When Marc Chagall (1887-1985) was commissioned to redo the ceiling of the Paris Opera in 1963, not everyone in the City of Lights was happy about it. The Russian-Jewish artist didn’t have a drop of French blood, and he was also a modernist. Critics worried that his vibrant palette and “primitive” style would clash with the pseudo-classical interior of the building. It was sure to be “die Faust auf’s Auge“—a punch in the eye—for cultured opera fans.
Chagall might not have been everyone’s favorite, but he certainly had good credentials. Before moving from Russia to Paris in 1910, he studied under a well-known theatre designer in St. Petersburg. Years later in 1958 the Paris Opera hired him to design the sets and costumes for Maurice Ravel’s ballet Daphnis et Chloe. That same year, he embarked on his monumental stained glass project for the Metz Cathedral.
After he saw a performance of Daphnis et Chloe, French minister of culture Andre Malraux had no doubt Chagall was capable of covering the 560-square-meter stretch of ceiling surrounding the opera house’s crystal chandelier. Ignoring the bluster of the arterati, he set Chagall to work painting panels for an enormous removable frame that would cover the original Baroque-style mural by Jules-Eugene Lenepvue.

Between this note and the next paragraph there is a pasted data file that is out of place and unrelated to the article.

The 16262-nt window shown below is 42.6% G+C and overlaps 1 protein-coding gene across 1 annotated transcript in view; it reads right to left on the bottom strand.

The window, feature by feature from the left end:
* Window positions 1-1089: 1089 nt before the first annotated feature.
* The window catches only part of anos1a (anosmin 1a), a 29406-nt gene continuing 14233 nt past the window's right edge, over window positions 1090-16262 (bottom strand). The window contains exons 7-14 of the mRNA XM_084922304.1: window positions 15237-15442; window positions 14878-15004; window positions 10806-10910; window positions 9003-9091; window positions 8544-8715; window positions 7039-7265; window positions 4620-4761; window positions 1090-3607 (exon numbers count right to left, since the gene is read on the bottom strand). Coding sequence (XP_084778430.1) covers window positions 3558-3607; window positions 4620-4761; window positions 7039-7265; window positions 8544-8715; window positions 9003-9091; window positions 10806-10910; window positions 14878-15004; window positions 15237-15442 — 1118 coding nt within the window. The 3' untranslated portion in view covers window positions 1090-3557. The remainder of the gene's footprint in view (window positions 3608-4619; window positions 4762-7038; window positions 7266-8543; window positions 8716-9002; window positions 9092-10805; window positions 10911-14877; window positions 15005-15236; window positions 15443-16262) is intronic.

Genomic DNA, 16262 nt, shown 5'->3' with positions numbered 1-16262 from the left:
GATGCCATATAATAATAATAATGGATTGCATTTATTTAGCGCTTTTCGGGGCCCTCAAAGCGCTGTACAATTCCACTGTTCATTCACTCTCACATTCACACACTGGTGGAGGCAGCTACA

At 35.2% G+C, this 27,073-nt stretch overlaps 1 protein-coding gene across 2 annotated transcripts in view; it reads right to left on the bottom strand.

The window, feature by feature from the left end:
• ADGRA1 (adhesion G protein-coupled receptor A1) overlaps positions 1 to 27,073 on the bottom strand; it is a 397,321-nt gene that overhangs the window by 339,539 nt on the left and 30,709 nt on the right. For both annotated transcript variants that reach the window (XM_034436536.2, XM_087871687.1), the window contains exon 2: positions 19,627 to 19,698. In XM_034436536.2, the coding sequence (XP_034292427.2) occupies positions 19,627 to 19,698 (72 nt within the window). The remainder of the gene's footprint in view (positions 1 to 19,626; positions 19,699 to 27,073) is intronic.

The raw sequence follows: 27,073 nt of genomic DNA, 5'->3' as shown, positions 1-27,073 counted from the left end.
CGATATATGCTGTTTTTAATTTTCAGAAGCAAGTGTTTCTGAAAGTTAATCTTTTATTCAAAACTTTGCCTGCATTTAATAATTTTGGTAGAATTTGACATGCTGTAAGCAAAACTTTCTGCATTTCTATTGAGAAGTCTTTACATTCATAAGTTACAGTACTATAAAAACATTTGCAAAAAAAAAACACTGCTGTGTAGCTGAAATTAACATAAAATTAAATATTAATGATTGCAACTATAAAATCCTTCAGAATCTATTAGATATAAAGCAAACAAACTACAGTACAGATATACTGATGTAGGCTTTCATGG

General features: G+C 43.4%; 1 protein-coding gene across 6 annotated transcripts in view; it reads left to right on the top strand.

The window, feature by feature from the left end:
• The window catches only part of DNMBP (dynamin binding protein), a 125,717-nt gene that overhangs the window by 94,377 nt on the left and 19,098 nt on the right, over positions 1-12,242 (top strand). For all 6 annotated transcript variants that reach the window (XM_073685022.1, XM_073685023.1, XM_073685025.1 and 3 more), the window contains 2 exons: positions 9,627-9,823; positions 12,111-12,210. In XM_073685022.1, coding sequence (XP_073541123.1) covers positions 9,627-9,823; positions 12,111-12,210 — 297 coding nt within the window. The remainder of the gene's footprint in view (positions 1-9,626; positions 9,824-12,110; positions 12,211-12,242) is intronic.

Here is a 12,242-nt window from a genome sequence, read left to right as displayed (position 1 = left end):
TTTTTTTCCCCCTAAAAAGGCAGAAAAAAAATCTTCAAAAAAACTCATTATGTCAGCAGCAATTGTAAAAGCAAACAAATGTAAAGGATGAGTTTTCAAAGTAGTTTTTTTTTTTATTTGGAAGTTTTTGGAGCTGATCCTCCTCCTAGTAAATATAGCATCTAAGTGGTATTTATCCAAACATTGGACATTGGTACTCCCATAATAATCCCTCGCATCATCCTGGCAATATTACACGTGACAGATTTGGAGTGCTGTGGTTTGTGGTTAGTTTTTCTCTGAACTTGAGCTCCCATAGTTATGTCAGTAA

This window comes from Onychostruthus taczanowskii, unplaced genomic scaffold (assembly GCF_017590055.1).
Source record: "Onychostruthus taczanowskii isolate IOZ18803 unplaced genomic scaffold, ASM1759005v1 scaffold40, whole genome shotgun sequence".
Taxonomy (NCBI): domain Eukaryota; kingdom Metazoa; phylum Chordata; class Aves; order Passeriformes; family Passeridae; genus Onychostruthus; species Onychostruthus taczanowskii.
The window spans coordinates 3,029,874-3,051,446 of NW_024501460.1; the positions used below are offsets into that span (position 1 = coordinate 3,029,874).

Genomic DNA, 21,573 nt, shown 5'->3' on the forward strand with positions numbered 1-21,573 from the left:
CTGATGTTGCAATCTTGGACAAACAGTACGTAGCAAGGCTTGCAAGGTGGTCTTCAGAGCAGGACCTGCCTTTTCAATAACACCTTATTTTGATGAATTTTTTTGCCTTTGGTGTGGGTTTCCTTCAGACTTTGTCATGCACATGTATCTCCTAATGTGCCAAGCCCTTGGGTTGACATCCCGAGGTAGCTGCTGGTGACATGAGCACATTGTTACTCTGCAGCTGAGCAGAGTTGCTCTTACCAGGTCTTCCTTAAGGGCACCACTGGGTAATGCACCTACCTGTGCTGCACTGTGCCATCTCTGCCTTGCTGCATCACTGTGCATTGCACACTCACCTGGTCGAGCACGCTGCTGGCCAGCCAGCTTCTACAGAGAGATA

Chagall divided the space into several color zones and wove together scenes and characters from the most beloved operas and ballets. The mural would honor the works of fourteen composers, from Mussorgsky to Mozart and Beethoven to Tchaikovsky.
Chagall’s ceiling (or, in French, le plafond de Chagall) was unveiled on September 23, 1964 during the finale of a Mozart symphony, the artist’s favorite composer. As the music swelled the great chandelier lit up to reveal the mural. Et voilà:
Chagall’s critics were (for the moment) struck dumb as opera goers first set eyes on what is now considered one of the great marvels of Paris.
The mural was quite a novel sight, but there’s one portion of the work that Parisians would’ve found familiar. The opera house also asked Chagall to design a limited edition poster for the ceiling’s debut. The artist based the poster on a portion of the mural featuring Tchaikovsky’s Romeo and Juliet. The famous lovers hover in the air above Paris, perhaps locked in a heavenly embrace after their tragic deaths.
Detail of Chagall’s Ceiling showing Romeo and Juliet
Just 5,000 “Paris L’Opera” prints were made. The poster at Matthews Gallery is signed in pencil by Chagall himself.
To get this artwork for your sweetheart, make sure to contact us before February 7 so we can ship it in time for Valentine’s Day. Connect with us on Twitter, Facebook and Pinterest for more gallery news!
*Special thanks to our friend and fellow art lover Paul, who gave us this idea and provided some of the images*